Justin Timberlake book coming in October

Justin Timberlake
Updated 12 August 2018
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Justin Timberlake book coming in October

The actor and Grammy-winning singer has a book out this fall, Harper Design announced Friday. “Hindsight & All the Things I Can’t See in Front of Me” will feature images from his personal archives and “anecdotes, reflections and observations.”
The book comes out Oct. 30. It was co-written with Sandra Bark and designed by Michael Bierut. Timberlake said in a statement the book would highlight some of the “important people and places” behind his career. He also said the book would include tributes to his wife, actress Jessica Biel, and three-year-old son Silas. According to Harper, Timberlake will touch upon everything from his years with ‘N Sync to his skits on “Saturday Night Live.”


What We Are Reading Today: African Dominion  by Michael A. Gomez

Updated 25 September 2018
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What We Are Reading Today: African Dominion  by Michael A. Gomez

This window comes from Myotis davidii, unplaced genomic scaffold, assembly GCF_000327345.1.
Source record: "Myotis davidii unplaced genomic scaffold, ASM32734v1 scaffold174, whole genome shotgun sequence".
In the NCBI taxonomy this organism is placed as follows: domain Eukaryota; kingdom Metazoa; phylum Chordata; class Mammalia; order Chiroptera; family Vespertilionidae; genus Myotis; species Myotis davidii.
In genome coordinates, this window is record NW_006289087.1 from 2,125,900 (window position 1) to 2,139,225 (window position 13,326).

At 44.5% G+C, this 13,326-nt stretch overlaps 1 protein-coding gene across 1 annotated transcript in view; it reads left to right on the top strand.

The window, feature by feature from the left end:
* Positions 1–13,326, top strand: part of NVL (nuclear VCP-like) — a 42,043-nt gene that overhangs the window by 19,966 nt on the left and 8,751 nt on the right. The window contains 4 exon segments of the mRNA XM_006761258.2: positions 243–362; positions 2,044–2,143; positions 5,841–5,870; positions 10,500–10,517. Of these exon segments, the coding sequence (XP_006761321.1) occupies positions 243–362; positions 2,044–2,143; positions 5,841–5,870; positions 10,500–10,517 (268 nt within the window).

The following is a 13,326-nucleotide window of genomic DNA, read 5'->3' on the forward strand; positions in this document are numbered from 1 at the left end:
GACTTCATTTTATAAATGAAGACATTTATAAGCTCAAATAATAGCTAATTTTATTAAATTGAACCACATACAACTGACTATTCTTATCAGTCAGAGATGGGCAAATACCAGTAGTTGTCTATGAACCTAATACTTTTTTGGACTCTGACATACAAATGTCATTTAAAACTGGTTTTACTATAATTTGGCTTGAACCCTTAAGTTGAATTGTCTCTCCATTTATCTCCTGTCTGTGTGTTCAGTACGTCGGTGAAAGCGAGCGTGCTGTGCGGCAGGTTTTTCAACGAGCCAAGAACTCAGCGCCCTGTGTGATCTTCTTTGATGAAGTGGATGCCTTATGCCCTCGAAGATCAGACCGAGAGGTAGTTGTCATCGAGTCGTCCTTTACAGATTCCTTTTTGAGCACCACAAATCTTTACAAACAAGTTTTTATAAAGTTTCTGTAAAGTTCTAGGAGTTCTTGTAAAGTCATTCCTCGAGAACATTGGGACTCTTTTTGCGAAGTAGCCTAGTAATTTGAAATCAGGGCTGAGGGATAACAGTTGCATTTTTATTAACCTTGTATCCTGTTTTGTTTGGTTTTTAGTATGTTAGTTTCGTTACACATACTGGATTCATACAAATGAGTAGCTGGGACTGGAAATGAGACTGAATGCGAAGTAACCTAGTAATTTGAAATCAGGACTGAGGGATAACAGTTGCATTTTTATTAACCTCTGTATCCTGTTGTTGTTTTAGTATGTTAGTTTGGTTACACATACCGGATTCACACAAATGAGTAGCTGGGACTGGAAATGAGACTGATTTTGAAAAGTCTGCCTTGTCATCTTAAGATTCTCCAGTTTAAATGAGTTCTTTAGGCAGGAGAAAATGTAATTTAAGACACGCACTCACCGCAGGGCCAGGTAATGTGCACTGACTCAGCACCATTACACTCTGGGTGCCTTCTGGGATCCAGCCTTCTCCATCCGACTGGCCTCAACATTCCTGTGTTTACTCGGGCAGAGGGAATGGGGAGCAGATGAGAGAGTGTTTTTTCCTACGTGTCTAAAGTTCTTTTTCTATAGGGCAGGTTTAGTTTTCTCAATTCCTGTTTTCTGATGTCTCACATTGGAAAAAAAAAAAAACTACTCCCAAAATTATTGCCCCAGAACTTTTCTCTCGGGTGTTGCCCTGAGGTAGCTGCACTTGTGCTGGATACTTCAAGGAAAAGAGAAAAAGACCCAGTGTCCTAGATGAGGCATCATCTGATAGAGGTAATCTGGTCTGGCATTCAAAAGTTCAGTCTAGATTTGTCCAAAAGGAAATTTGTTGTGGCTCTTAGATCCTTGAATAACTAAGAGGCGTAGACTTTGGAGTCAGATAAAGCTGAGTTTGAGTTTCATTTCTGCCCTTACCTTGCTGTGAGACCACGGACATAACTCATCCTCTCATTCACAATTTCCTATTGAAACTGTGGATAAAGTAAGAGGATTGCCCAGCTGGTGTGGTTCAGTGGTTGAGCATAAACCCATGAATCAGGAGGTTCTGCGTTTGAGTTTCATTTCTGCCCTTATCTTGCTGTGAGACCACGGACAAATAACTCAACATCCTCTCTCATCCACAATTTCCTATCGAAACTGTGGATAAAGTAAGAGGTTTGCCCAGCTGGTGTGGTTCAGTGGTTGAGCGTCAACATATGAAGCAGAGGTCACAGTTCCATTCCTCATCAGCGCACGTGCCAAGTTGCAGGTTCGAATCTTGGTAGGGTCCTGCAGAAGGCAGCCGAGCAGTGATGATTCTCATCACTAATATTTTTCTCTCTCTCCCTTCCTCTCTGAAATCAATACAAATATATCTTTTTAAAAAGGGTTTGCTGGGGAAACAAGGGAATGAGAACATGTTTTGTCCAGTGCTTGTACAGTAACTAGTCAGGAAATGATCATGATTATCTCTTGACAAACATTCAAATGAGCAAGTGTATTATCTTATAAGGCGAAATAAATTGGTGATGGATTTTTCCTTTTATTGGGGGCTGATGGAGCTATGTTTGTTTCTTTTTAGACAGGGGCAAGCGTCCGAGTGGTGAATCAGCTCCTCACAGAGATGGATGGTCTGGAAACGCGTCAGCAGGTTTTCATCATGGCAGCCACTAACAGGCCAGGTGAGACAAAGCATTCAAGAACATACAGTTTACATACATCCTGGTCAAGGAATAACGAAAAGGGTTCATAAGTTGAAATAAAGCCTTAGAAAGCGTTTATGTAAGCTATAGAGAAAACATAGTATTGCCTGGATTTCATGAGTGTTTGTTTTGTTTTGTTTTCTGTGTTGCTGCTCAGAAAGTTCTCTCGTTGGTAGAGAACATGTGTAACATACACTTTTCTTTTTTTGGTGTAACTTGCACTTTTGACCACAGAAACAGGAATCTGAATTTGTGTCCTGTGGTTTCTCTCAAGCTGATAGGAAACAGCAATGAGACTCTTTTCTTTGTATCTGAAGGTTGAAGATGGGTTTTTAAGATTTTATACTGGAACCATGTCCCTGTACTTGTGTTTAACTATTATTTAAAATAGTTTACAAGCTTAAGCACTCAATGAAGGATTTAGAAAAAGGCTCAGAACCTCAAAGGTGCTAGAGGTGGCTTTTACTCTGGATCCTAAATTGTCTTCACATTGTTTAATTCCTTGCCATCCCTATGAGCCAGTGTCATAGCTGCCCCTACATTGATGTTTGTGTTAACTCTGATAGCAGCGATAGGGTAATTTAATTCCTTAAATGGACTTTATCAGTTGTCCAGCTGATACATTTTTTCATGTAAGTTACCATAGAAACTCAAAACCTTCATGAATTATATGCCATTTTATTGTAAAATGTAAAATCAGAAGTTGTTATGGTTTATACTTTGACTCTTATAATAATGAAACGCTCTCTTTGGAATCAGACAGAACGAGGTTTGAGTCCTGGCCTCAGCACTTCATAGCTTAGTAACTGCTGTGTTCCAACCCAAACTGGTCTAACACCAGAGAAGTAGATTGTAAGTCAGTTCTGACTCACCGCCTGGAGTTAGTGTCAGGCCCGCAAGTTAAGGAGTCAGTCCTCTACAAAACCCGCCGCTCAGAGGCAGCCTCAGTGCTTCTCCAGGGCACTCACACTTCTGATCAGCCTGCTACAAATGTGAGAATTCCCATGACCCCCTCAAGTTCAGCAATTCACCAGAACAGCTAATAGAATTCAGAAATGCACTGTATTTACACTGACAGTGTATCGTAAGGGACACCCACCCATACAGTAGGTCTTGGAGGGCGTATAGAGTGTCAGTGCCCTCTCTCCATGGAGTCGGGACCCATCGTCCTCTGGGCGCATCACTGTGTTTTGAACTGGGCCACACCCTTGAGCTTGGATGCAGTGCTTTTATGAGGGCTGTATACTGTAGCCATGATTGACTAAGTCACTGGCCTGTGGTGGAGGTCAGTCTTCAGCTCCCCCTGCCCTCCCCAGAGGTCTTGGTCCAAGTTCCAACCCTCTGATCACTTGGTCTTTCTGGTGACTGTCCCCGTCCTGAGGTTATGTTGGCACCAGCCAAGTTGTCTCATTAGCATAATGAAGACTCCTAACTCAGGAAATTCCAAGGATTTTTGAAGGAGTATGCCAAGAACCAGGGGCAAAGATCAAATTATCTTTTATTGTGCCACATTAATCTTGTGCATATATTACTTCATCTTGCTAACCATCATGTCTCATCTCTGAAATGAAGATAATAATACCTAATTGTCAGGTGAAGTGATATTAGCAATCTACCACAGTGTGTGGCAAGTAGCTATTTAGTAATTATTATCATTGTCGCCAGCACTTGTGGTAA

• Michael Gomez unveils a new vision of how categories of ethnicity, race, gender, and caste emerged in Africa and in global history more generally
  • Islam’s growth in West Africa resulted in a series of political experiments unique to the region

Pick up almost any book on early and medieval world history and empire, and where do you find West Africa? On the periphery. This pioneering book, the first on this period of the region’s history in a generation, tells a different story. 

Interweaving political and social history and drawing on a rich array of sources, including Arabic manuscripts, oral histories, and recent archaeological findings, Michael Gomez unveils a new vision of how categories of ethnicity, race, gender, and caste emerged in Africa and in global history more generally. Scholars have long held that such distinctions arose during the colonial period, but Gomez shows they developed much earlier.

Focusing on the Savannah and Sahel region, Gomez traces the exchange of ideas and influences with North Africa and the Central Islamic Lands by way of merchants, scholars, and pilgrims. 

Islam’s growth in West Africa resulted in a series of political experiments unique to the region, culminating in the rise of empire. A major preoccupation was the question of who could be legally enslaved, which together with other factors led to the construction of new ideas about ethnicity, race, gender, and caste — long before colonialism and the transatlantic slave trade.

Telling a radically new story about early Africa in global history, African Dominion is set to be the standard work on the subject for many years to come.